HOLLYWOOD—I cannot recall the last time I heard so much buzz about a movie that I couldn’t wait to see it to find myself disappointed by the end result. While that statement might have you suspecting that the movie of the hour, “Bird Box” is lackluster, you would indeed be wrong. I will make the argument the film loses points for originality because I feel like bits and pieces of it feel like something I’ve seen before.
So let’s jump into the premise, which follows Malorie Hayes (Sandra Bullock) on a mission to protect her two children from a supernatural force that if you see it you die. Yes, I know what you’re thinking, this movie sounds very similar to the 2018 flick “A Quiet Place.” I adored “A Quiet Place” and that premise was Uber original; I mean creatures that haunt you if you make a sound, talk about scary. “Bird Box” somewhat takes that notion and turns it on its head: if you see it you won’t forget it. Yeah, it’s very true because death will come for you.
Sight, the one sense I would argue all Americans rely on, you don’t realize how big of an importance it plays in your life until you no longer have it. This movie forces you to grapple with that possibility and how one would navigate without having that vital sense in their back pocket. It a riveting premise, but somewhat silly at the same time and only possible in a post-apocalyptic world. Is that the world the audience is presented with this Netflix original? Not quite, but it works in a great way because the tension “Bird Box” delivers is palpitating.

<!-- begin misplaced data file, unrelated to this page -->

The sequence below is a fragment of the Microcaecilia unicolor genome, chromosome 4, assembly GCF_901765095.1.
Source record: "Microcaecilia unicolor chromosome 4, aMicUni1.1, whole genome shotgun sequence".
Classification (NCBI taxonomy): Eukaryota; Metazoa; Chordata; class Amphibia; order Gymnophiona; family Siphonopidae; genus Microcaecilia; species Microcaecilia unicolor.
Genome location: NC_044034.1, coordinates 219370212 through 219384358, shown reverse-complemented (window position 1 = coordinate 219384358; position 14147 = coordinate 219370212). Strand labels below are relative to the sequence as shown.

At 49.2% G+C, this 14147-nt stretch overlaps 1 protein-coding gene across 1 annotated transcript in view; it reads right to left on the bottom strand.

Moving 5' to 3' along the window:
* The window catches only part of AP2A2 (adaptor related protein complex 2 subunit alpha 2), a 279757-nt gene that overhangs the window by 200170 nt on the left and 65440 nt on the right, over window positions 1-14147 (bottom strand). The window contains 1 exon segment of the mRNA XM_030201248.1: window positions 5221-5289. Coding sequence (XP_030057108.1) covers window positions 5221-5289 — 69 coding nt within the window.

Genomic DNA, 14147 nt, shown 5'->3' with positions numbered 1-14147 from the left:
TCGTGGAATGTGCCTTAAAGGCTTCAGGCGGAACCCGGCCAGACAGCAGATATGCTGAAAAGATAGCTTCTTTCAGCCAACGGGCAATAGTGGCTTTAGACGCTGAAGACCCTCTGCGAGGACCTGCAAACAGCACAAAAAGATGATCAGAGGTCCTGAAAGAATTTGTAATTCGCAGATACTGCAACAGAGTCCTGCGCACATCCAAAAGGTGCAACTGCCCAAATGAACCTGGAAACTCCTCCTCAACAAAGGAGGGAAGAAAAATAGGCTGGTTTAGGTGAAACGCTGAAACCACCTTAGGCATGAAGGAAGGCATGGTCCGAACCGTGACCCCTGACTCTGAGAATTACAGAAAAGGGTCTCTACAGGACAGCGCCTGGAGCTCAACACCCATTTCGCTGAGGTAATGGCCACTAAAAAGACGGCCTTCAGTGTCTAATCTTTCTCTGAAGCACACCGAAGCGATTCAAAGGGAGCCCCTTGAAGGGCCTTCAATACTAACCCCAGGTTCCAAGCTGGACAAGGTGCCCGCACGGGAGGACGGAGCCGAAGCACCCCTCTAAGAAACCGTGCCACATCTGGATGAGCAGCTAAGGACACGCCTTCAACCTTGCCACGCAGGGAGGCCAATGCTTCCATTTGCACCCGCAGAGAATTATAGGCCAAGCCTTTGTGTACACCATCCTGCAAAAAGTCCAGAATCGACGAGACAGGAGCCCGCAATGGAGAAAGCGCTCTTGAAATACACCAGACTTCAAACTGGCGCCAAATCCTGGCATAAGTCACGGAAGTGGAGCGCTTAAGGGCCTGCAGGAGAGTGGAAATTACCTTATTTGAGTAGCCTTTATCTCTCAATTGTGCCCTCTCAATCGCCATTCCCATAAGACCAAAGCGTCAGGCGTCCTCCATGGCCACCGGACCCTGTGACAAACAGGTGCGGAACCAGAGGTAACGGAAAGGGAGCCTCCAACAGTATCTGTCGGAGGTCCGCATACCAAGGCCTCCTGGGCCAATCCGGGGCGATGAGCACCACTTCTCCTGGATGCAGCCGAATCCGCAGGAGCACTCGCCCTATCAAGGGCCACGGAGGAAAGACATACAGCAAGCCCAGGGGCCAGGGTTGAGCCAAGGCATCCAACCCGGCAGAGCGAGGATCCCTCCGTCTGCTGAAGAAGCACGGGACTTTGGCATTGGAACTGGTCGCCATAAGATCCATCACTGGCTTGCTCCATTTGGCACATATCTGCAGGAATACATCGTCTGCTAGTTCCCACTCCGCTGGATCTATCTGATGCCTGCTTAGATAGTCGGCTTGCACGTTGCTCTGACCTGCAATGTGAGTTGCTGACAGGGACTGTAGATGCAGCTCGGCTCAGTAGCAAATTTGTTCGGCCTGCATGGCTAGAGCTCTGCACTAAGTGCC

There are scenes that are absolute bonkers that reminded me a bit of the dreadful “The Happening.” Rest assured, “Bird Box” is not that jumbled mess, but upon seeing these ‘things,’ people are driven to harm themselves. Bullock delivers as a mother desperate to protect her son and daughter, who are amply named ‘Boy’ and ‘Girl’ throughout the movie. I thought that was hilarious, but this film has some unique characters and a fun cast which includes Trevante Rhodes, Jacki Weaver, Rosa Salazar, Lil Rey Howery, BD Wong, John Malkovich and Sarah Paulson. The script is smart and clever; you never quite know who might meet their maker, when and exactly how it will happen. It’s a guessing game of sorts, and there are a few twists and surprises along the way that just heighten the suspense as you wonder how it will all end and who will be left standing when the credits start to roll.
“Bird Box” is one of the second best thrillers I’ve seen in 2018. It does an exceptional job of grabbing hold of the audience at the very beginning and not letting go until the final moments. It hooks you with an interesting premise and takes you on a journey that while nerve-wrecking is so exciting at the same time you’ll find yourself screaming at the TV screen.